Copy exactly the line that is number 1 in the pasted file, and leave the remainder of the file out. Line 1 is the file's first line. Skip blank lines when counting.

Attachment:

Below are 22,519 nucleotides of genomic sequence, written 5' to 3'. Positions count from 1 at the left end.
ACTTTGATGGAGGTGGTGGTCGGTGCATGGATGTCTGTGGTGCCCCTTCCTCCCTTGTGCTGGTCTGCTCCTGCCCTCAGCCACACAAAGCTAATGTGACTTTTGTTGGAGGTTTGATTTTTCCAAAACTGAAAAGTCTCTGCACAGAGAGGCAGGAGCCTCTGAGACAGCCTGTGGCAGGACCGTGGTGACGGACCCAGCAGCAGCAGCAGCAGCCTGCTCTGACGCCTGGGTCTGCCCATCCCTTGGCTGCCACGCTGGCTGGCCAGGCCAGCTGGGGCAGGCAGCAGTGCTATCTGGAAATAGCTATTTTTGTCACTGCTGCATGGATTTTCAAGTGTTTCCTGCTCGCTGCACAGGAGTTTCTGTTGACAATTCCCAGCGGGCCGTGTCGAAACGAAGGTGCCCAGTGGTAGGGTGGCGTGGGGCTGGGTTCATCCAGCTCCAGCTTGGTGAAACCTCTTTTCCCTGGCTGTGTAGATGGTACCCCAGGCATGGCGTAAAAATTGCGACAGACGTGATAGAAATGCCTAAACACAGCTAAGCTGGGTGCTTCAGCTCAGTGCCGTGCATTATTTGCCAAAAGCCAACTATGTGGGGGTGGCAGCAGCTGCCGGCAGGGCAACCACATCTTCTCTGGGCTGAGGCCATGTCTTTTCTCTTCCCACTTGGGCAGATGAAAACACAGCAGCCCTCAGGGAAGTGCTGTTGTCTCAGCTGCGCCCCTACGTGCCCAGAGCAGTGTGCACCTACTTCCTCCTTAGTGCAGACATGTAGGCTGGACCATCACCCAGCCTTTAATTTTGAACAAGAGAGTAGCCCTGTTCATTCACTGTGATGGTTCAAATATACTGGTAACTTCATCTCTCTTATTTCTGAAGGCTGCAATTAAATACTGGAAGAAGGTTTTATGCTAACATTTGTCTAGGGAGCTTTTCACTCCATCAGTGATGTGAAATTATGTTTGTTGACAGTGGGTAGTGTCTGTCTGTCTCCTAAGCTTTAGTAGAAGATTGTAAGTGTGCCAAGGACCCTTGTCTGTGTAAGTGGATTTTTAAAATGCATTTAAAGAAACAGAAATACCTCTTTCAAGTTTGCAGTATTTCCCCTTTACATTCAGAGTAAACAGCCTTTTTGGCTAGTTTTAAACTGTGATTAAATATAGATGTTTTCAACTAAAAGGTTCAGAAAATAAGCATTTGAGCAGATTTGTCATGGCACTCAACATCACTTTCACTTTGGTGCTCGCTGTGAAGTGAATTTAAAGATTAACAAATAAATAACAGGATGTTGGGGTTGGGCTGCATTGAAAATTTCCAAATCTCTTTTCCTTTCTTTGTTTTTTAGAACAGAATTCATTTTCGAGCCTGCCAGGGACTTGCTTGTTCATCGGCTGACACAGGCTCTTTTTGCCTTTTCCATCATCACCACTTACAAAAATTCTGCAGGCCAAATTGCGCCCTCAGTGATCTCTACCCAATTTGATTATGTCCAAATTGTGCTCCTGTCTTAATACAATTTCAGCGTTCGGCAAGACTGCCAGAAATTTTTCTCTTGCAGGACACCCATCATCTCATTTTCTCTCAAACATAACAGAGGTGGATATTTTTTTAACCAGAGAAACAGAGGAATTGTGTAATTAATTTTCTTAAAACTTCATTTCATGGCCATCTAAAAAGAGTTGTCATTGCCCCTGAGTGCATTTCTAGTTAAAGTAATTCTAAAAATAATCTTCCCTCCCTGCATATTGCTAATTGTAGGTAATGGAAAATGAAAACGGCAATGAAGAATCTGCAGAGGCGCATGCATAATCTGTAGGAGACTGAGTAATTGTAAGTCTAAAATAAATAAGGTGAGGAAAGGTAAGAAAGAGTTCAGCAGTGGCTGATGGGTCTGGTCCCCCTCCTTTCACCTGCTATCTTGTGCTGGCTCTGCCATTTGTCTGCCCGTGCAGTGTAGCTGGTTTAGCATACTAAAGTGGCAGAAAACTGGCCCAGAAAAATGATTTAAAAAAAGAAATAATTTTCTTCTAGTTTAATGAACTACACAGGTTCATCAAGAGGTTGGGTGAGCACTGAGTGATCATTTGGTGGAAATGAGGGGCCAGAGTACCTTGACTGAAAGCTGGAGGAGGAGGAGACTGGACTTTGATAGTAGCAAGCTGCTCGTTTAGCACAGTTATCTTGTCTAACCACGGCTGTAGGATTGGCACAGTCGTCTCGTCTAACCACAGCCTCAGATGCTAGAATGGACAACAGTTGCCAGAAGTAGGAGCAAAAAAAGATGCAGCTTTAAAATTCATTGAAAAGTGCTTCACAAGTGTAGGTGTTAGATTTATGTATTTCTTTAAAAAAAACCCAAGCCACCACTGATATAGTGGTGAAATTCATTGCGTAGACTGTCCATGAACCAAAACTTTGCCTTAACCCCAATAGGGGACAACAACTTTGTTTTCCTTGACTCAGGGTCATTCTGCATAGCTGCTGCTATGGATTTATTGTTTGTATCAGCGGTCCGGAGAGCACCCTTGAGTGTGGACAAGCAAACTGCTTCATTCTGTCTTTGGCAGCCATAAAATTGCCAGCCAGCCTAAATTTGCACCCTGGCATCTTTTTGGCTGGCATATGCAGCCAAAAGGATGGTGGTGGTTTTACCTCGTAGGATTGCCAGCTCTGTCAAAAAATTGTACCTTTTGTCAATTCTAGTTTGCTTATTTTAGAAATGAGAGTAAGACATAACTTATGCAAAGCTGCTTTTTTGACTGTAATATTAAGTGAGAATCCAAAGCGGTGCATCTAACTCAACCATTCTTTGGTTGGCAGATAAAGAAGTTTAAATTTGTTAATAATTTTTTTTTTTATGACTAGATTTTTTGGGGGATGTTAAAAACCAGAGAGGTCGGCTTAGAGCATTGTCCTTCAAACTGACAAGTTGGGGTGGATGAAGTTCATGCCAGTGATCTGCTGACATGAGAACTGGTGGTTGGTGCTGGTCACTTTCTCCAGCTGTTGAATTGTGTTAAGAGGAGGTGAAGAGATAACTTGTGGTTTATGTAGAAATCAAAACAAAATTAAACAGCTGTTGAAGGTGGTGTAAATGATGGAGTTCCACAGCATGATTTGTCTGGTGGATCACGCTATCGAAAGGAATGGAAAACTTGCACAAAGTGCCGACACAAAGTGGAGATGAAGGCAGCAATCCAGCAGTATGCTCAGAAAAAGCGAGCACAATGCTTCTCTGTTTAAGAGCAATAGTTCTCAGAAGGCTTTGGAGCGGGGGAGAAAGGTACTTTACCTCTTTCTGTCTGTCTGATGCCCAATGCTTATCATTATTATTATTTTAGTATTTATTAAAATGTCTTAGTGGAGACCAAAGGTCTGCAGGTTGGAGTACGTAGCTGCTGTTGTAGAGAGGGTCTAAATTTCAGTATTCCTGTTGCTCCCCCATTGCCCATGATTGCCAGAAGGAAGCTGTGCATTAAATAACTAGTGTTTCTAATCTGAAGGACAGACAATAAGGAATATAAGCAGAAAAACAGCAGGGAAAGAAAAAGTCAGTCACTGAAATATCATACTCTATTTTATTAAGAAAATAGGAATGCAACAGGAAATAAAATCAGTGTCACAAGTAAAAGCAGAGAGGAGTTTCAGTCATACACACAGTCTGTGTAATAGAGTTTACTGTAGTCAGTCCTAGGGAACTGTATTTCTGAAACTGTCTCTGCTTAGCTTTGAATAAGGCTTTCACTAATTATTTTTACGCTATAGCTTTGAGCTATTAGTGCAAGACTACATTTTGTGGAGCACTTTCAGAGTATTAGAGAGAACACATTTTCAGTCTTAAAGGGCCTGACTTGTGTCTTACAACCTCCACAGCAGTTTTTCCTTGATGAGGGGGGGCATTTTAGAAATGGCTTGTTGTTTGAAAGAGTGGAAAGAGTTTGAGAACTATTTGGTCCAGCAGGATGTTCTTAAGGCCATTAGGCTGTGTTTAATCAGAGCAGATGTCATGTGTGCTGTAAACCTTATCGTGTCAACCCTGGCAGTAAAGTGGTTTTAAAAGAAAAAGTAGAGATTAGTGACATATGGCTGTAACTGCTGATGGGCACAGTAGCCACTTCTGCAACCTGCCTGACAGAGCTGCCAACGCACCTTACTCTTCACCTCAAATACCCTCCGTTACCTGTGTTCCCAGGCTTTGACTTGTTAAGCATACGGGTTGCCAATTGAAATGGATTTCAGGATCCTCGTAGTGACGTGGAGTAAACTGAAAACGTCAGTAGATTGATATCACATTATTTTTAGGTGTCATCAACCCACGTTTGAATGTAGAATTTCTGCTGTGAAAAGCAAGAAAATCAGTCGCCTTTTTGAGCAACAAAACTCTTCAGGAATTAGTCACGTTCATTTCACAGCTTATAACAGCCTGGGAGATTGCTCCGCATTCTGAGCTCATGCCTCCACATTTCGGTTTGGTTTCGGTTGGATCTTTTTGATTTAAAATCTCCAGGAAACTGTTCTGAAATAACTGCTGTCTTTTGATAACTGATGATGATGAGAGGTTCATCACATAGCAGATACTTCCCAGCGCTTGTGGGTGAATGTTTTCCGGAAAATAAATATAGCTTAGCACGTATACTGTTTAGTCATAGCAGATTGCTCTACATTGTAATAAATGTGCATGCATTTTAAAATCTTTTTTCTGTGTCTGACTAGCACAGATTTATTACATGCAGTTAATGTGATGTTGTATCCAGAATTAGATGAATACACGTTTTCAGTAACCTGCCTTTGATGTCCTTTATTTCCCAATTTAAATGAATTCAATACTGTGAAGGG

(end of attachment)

Below are 22,519 nucleotides of genomic sequence, written 5' to 3'. Positions count from 1 at the left end.